Australia– Smoke from grass fires near Toowoomba has hung over the region this week, but rather than fighting the fires, crews have been studying them. . “It is all part of a national project in collaboration with the CSIRO,” said Andrew Sturgess, a fire behaviour analyst with the Queensland Fire and Emergency Service (QFES).
“We are looking at how fires behave with different percentage of curing.”
Curing is the ratio of live to dead material in the grassland.
“We divided the paddock into different plots for experimental burns,” Mr Sturgess said.
“We treated some plots with herbicide so all the material was dead. They are 100 per cent cured.
“Then we have some other plots burned under the same time and conditions with a natural curing rate, around 50 or 60 per cent of dead material.”
Mr Sturgess says researchers noticed unusual behaviour from the Toowoomba fires.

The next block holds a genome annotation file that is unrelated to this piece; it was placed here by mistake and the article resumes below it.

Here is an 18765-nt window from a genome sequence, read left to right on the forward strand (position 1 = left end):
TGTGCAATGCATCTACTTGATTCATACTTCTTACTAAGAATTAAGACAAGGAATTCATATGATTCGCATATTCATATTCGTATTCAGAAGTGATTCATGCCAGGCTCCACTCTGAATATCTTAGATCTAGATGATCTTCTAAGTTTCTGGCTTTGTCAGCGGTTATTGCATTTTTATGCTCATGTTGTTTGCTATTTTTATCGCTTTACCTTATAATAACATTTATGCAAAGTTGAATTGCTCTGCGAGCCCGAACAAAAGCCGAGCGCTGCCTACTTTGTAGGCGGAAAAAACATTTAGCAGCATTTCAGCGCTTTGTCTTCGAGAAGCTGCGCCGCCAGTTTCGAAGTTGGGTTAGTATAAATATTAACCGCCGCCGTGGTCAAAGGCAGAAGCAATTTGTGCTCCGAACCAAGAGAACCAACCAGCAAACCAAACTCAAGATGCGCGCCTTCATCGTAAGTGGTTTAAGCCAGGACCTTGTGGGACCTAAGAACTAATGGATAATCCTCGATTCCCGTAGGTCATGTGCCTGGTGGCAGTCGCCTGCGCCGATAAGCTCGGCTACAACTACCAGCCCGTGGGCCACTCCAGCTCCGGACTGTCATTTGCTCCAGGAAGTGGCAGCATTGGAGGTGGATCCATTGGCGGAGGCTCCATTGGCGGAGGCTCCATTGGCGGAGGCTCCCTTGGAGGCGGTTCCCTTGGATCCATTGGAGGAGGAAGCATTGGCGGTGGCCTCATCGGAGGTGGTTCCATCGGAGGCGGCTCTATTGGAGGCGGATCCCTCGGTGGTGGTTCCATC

“The fires burned under lower curing values than was generally accepted in the fire behaviour world,” he said.
“The grass we saw [in Toowoomba] this week was 30 or 40 per cent cured. Our traditional fire behaviour models might say we get very limited [fire] spread in that. We saw that we did get spread. So we’ll immediately adopt that into our thinking.
Mr Sturgess says the findings will help communities gain a better understanding of how grass fires can spread.
“The danger with grass fires is that they move rapidly and if we keep finding grass fires are moving faster under lower curing values it will change the way we attack them,” he said.
Fire authorities plan to keep up the studies of fire behaviour.
“It will never be a case of where we hang up our hats and say ‘yep, we’re all across fire behaviour’,” Mr Sturgess said.